KINNEAR: We’re all about opportunity. Our staff’s job, with myself, Doug Janik, Mike Ryan, and (goaltending coach) Leo Luongo, is to get the guys prepared for when they get that opportunity (to play in the NHL), and to be 100 percent ready. The ultimate goal is to help Florida win at that level, so if they need a body to go and fill for a game, those guys have to be ready to win that game or week or whatever amount of time they’re asked to be up there. You want people down here to be pushing for jobs up there. It’s just a healthy organization, and that’s the competitive people we talk about. We want that competitive organization where we’re all pushing each other to get better. For me, it’s always about the next man up. As a coach, I can’t focus on what I don’t have, so if somebody’s playing here one night and Florida takes him, it’s next man up and what is he going to bring to us? I can’t focus on, ‘oh, we just lost the best player’ at that time. It’s about the guy that’s going into the lineup and getting him to be the best version of himself. That will be a focus. Being in the American Hockey League as an assistant coach, you realize over time that (the roster) is going to change on a daily basis, but it’s a next man up making the best of an opportunity.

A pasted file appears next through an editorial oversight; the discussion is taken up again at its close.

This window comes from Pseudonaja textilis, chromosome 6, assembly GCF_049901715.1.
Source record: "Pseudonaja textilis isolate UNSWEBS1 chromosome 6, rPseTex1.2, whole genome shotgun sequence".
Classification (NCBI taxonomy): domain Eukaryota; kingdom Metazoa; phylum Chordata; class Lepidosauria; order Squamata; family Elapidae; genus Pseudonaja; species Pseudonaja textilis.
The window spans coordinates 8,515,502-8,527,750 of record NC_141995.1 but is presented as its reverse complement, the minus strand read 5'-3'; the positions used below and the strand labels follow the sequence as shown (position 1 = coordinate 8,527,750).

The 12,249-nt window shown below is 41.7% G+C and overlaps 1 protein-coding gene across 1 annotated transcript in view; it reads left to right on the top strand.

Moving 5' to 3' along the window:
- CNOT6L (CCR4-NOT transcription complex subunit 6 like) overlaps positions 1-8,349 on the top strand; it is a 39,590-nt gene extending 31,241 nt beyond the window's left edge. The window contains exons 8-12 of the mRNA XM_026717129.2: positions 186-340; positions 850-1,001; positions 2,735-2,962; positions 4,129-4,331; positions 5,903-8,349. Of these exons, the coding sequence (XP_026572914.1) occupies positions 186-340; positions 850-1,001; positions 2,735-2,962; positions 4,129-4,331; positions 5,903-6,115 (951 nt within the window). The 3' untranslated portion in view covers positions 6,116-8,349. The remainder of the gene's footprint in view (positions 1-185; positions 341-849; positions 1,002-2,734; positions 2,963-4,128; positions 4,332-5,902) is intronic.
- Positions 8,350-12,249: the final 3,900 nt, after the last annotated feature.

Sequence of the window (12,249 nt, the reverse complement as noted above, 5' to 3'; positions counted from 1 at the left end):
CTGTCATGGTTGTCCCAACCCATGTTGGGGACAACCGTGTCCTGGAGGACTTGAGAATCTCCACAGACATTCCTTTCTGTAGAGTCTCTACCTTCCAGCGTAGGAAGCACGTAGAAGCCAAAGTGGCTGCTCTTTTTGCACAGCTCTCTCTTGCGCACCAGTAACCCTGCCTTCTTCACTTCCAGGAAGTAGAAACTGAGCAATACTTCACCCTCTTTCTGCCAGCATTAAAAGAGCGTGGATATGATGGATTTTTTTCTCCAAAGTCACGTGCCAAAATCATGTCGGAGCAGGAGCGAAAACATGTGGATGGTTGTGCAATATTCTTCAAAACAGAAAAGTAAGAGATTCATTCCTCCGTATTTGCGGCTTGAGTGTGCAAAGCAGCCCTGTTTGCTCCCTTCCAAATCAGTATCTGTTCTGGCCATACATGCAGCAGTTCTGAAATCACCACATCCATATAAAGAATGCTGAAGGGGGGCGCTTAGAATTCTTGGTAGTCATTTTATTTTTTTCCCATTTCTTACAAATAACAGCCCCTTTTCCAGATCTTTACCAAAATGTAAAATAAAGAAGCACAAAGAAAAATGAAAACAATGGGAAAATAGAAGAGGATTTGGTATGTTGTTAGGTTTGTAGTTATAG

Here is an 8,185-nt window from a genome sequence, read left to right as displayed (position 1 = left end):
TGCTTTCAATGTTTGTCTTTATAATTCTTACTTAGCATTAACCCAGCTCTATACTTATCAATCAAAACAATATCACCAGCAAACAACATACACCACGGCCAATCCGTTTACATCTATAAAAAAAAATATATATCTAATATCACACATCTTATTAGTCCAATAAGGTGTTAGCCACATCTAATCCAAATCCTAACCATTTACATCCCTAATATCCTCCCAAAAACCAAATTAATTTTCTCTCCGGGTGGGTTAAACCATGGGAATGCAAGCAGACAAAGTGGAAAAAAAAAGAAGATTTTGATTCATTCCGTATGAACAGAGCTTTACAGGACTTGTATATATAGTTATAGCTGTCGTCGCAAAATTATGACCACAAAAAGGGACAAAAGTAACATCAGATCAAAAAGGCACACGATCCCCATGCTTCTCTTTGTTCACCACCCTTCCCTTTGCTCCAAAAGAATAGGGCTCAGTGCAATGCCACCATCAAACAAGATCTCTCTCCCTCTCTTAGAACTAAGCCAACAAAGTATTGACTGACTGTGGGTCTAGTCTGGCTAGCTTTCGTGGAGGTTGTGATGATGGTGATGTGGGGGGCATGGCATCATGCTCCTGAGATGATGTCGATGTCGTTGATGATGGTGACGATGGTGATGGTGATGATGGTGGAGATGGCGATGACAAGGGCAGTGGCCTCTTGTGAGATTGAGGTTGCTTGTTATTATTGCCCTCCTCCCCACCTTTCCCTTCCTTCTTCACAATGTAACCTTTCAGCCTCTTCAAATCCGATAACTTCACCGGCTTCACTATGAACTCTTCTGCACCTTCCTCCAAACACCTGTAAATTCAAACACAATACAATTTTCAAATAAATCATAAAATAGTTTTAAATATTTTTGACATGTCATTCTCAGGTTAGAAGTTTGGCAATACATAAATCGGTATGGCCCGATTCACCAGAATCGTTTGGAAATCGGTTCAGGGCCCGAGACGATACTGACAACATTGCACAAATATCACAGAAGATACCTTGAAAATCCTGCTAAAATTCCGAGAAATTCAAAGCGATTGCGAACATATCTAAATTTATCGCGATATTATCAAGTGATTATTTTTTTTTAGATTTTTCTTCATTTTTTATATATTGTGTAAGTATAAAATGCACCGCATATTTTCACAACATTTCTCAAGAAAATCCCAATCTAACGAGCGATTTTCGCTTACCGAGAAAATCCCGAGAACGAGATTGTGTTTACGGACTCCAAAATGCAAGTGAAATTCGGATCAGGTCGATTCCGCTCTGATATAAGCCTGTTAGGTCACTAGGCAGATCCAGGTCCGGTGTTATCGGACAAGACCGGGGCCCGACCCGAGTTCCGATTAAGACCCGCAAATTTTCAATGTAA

SMITH: On a more personal level, you now have your first head coaching opportunity with a Florida franchise that is on the rise. For you, what’s the most exciting part of taking on this challenge?
KINNEAR: It’s funny, to be quite honest, I don’t think about myself a lot in this on a personal level. For me, it’s about the team. It’s about Doug Janik, Mike Ryan, Leo Luongo, (general manager) Eric Joyce, and all of us working together to a common goal, and obviously that’s the Calder Cup and the Stanley Cup. It’s about the whole team aspect, for me. I’m just excited to work with these guys and help the organization take that next step.
SMITH: Eight or nine months from now, when we sit down and we look back on the season, other than the obvious goal of winning a Calder Cup, what would be your definition of a successful opening year for the Thunderbirds?
KINNEAR: That we got better every single day. If I can look back and say every day we got better as a group, as a coaching staff, as an organization, then we will hold our heads high, for sure.
Springfield Thunderbirds fans are encouraged to visit www.SpringfieldThunderbirds.com to learn more about Thunderbirds Season Ticket Memberships. Packages start at $12 per game and feature the most benefits, including an exclusive commemorative jersey. For more information, fans may call the Thunderbirds ticket office at (413) 739-GOAL (4625).
(Photo Courtesy Charlotte Checkers)